Bank economists on 2014

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Bank economists are offering new forecasts for 2014 that may force brokers to check their optimism at the door – before entering the new year.

“With 11 months of data in, it is now becoming clearer that 2013 home resales in Canada will be quite flat relative to 2012, despite the significant swings that occurred during the year,” according to RBC economists. “We expect a little more than 453,000 units will be sold overall in 2013, essentially equalling the 2012 tally.

“Our projection for 2014 is similarly flat on an annual basis (we forecast 454,000 units sold), with in-year swings bound to occur once again.”

Several banks were quick to respond to CREA’s monthly report, which was released on Monday. In it, the association says it expects 475,000 homes to be sold in 2014 – slightly more than RBC’s forecast.

TD Bank, for its part, shares a similar view with its competitor, stating the housing outlook may not be as rosy as real estate agents think. Still, it will have its upside.

“Reduced housing affordability, thanks to higher mortgage rates, will prevent the housing market from taking off over the next few years,” TD Senior Economist Sonya Gulati said. “In turn, we expect the housing market to undergo a soft landing.”

Not to be left out, the Bank of Montreal weighed in on the near future in its report entitled “Silent Night for the Hard Landing Crowd” stating the rest of this year and next hold less than compelling news for  Canada’s housing market – at least as far as mortgages go.

“With total sales nudging up from a year ago in 2013 … we can only conclude that the reality of Canada’s housing market is much more boring than widely advertised,” said Douglas Porter, chief economist with BMO. “And, the moderation in national sales from the summer’s hot level suggests underlying conditions remain well behaved.

“Somewhat softer activity in recent months suggests that the recent pick-up in prices should also moderate in 2014.”

 

  • Lior, Mortgage Edge on 2013-12-19 8:35:47 AM

    As long as interest rates remain very low, the housing market will remain resilient. It is a very simple equation: consumers in the market, especially first time buyers, get concerned about missing the boat on low rates and get the down payment gifted from parents who are sitting on hundreds of thousands in home equity, which in turn keeps purchases going. The abundant supply of cheap money in the system empowers sellers and they feel more confident securing top dollar for their property. Given that we haven't really seen any dramatic decreases to housing prices around the GTA, it is safe to say that as long as rates remain low, the housing market will remain strong. This is not to say there are no headwinds. Once interest rates start to creep up and we return to more realistic pricing, then you can start worrying. This is not bound to happen in the immediate future. Yes, the Fed cut back QE by 10 billion a month but the US economy remains on steroids. It is unlikely that we will see a surge in interest rates for years to come. The only effect on the Canadian housing market will be even more stringent mortgage qualifying rules, and those may come a lot sooner than a 5-year fixed at 5%.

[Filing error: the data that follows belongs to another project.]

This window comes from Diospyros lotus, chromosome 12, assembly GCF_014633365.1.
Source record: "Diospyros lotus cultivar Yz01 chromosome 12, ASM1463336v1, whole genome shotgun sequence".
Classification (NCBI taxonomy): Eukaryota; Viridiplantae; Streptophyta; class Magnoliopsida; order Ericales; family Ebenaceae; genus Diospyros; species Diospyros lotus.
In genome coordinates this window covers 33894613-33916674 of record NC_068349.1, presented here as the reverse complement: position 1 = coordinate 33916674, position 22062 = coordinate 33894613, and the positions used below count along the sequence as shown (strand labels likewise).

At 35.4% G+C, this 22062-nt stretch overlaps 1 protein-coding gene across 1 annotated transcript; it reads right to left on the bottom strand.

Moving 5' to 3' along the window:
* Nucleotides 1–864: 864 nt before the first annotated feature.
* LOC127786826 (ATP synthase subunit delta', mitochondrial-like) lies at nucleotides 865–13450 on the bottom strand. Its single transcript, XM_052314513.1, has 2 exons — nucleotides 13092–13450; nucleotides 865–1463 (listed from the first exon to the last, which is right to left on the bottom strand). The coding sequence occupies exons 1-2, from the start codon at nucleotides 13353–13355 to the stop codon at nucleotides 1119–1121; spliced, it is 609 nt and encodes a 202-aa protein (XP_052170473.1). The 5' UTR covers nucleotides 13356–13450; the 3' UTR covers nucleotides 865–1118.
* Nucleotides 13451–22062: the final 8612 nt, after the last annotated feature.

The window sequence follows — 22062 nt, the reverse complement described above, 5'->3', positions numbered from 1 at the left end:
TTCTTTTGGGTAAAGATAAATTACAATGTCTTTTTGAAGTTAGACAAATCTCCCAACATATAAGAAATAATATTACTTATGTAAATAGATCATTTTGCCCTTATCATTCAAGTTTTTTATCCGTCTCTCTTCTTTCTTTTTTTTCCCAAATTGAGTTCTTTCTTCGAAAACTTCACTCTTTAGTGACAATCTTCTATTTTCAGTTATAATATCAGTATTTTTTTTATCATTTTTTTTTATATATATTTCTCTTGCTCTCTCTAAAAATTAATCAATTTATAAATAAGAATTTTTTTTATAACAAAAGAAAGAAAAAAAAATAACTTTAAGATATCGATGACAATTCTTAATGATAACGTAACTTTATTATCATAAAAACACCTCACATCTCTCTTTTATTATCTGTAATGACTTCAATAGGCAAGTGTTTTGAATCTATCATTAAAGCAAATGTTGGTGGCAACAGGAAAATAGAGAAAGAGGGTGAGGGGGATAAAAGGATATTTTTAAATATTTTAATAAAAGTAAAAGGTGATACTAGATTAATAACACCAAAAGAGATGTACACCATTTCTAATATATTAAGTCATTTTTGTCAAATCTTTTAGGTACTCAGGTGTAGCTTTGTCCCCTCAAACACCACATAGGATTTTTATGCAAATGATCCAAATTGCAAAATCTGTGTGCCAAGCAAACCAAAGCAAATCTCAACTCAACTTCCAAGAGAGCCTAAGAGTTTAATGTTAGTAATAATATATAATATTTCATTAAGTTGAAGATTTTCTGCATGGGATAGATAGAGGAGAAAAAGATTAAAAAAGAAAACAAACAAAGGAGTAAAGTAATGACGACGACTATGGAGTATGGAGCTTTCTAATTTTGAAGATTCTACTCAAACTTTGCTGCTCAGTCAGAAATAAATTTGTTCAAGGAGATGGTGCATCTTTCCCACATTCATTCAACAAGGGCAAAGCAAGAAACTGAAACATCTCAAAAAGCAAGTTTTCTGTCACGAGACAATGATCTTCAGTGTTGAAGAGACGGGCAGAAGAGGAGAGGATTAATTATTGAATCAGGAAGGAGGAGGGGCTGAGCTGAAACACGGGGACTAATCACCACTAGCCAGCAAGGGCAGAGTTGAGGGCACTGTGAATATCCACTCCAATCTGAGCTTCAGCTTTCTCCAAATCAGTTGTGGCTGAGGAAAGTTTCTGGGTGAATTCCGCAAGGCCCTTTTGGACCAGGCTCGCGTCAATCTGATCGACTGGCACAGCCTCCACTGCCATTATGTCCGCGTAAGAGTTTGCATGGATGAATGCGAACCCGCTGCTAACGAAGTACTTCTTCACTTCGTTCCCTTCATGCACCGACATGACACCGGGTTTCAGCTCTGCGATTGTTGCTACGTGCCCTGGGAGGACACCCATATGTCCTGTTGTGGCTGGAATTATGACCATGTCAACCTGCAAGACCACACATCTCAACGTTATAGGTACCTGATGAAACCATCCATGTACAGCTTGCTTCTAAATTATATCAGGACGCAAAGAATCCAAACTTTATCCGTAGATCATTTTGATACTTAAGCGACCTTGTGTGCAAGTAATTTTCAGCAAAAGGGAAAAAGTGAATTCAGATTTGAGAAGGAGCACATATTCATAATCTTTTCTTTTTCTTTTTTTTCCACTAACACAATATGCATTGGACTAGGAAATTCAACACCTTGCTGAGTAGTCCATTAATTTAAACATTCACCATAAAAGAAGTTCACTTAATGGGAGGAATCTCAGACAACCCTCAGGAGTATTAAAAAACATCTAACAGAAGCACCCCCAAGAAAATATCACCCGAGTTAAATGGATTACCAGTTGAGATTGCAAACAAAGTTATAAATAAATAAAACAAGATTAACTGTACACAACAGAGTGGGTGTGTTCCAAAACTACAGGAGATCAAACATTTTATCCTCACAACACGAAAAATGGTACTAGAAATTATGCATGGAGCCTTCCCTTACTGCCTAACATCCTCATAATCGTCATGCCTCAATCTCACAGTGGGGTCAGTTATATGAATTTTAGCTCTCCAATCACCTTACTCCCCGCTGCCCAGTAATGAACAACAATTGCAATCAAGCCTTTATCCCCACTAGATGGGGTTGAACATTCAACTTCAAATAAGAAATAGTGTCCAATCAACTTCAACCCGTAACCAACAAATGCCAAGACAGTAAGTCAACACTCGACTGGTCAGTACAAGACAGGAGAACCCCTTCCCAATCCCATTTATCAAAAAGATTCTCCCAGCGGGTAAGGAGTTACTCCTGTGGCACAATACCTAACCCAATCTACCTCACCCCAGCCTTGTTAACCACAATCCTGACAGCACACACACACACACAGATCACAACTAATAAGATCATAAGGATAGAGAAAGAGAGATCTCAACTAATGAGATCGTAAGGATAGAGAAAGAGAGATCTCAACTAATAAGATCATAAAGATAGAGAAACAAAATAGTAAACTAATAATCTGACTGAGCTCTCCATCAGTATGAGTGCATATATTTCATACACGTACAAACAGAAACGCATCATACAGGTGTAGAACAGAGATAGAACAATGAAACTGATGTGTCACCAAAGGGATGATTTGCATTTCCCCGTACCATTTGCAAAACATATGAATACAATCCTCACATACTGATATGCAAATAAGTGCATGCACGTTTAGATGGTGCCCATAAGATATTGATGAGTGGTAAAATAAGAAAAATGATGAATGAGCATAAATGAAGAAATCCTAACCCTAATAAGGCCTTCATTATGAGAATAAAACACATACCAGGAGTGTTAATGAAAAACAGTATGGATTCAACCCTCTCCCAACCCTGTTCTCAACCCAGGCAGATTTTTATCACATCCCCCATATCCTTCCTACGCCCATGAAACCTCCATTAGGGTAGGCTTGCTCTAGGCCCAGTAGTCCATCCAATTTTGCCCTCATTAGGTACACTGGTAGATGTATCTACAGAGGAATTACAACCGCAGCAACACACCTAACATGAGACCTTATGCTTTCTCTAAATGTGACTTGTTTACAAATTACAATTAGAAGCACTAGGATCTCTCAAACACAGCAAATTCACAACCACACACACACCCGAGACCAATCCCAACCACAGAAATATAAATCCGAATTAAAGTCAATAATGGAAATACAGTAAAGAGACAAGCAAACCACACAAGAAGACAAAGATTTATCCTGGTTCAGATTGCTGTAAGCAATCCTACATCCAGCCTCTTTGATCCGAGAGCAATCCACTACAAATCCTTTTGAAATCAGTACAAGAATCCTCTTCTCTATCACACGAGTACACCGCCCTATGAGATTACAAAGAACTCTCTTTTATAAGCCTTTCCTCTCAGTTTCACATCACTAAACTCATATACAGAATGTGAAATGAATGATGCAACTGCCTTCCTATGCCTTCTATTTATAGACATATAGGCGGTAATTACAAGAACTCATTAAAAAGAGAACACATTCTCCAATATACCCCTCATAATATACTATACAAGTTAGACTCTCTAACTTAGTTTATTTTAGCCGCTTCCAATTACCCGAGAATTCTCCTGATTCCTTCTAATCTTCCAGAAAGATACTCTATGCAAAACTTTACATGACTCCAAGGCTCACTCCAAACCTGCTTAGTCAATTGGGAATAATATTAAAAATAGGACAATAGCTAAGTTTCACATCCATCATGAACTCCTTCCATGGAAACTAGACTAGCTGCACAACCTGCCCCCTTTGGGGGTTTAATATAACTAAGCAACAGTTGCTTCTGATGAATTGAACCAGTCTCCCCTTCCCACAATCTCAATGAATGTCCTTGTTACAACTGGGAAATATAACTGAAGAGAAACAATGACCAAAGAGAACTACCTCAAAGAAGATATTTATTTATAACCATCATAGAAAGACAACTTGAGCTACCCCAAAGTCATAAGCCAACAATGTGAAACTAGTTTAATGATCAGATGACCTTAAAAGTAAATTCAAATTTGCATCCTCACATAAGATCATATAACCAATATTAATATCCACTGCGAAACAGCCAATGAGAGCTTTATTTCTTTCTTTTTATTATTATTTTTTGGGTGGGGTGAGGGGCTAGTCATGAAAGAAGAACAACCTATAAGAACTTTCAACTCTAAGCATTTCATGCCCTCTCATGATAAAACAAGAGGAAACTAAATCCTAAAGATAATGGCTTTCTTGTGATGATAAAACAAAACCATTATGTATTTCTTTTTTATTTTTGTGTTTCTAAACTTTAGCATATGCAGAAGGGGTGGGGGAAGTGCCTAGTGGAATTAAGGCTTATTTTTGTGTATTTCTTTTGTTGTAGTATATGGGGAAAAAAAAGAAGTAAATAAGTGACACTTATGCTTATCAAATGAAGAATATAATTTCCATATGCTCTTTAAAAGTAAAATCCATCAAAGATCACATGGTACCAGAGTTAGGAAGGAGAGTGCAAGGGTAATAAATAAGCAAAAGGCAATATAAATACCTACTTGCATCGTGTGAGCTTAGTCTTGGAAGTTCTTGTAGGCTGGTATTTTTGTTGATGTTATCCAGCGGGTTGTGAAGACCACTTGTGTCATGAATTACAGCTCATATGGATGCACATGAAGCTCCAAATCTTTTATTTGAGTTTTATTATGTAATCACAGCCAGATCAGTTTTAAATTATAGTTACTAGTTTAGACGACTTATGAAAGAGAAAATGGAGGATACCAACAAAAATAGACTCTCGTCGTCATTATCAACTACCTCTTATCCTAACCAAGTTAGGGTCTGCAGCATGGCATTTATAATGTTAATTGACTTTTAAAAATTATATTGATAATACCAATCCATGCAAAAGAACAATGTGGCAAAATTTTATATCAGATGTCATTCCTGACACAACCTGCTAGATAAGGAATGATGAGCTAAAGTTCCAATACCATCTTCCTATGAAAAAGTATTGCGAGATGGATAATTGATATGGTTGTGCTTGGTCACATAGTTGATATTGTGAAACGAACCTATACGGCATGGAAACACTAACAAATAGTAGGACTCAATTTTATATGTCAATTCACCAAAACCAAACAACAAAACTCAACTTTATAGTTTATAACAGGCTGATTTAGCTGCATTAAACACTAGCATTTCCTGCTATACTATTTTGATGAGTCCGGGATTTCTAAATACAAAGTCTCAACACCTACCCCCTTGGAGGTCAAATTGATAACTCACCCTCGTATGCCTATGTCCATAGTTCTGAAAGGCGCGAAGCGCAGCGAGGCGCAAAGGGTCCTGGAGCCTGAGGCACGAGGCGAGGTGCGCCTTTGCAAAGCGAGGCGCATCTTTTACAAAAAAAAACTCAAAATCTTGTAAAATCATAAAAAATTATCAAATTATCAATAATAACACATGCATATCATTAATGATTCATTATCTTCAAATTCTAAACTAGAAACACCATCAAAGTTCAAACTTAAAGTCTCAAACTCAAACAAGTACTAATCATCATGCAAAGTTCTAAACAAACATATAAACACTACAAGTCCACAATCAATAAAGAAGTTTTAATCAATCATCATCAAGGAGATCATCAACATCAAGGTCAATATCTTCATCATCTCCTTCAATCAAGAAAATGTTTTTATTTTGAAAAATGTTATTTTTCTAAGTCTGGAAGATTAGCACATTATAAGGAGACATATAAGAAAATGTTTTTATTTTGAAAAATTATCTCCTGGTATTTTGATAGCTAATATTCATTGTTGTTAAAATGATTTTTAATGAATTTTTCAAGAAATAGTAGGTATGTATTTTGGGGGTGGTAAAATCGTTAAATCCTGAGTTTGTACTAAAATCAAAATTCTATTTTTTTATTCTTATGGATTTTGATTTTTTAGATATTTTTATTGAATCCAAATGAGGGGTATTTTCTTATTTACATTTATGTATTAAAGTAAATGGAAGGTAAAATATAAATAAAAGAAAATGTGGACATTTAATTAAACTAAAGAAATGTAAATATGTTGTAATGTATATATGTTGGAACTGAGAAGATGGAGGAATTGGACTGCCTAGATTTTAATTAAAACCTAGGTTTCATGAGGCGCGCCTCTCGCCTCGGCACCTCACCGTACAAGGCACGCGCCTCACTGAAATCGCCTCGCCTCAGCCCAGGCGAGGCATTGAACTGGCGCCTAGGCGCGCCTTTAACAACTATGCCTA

• Ron Butler on 2013-12-19 9:28:17 AM

    I agree with almost everything Lior has said. There is a chance that there is simply too much upcoming hi-rise condo capacity and there will be some fallout in that space, but as far as single family properties are concerned, if rates stay low not much chance of price reversal next year.

  • Len Lane on 2013-12-19 10:25:45 AM

    Glad to see the banks being negative, we increased our business by 11% this year by digging deep and working every deal. Same will happen in 2014.

  • Paolo Di Petta | dipettamortgage.com on 2013-12-19 7:06:25 PM

    I half agree with what Lior says - low rates doesn't mean the housing market will "stay resilient". It may appear resilient, but all it's doing is delaying the inevitable and making the problem much worse.

    Without the monstrous appreciation we have enjoyed until now, people are going to reach the limits of their "affordability". Debt to income is still high, and there isn't room on the refi-train to offload that debt anymore.

    Next year is definitely going to be interesting...

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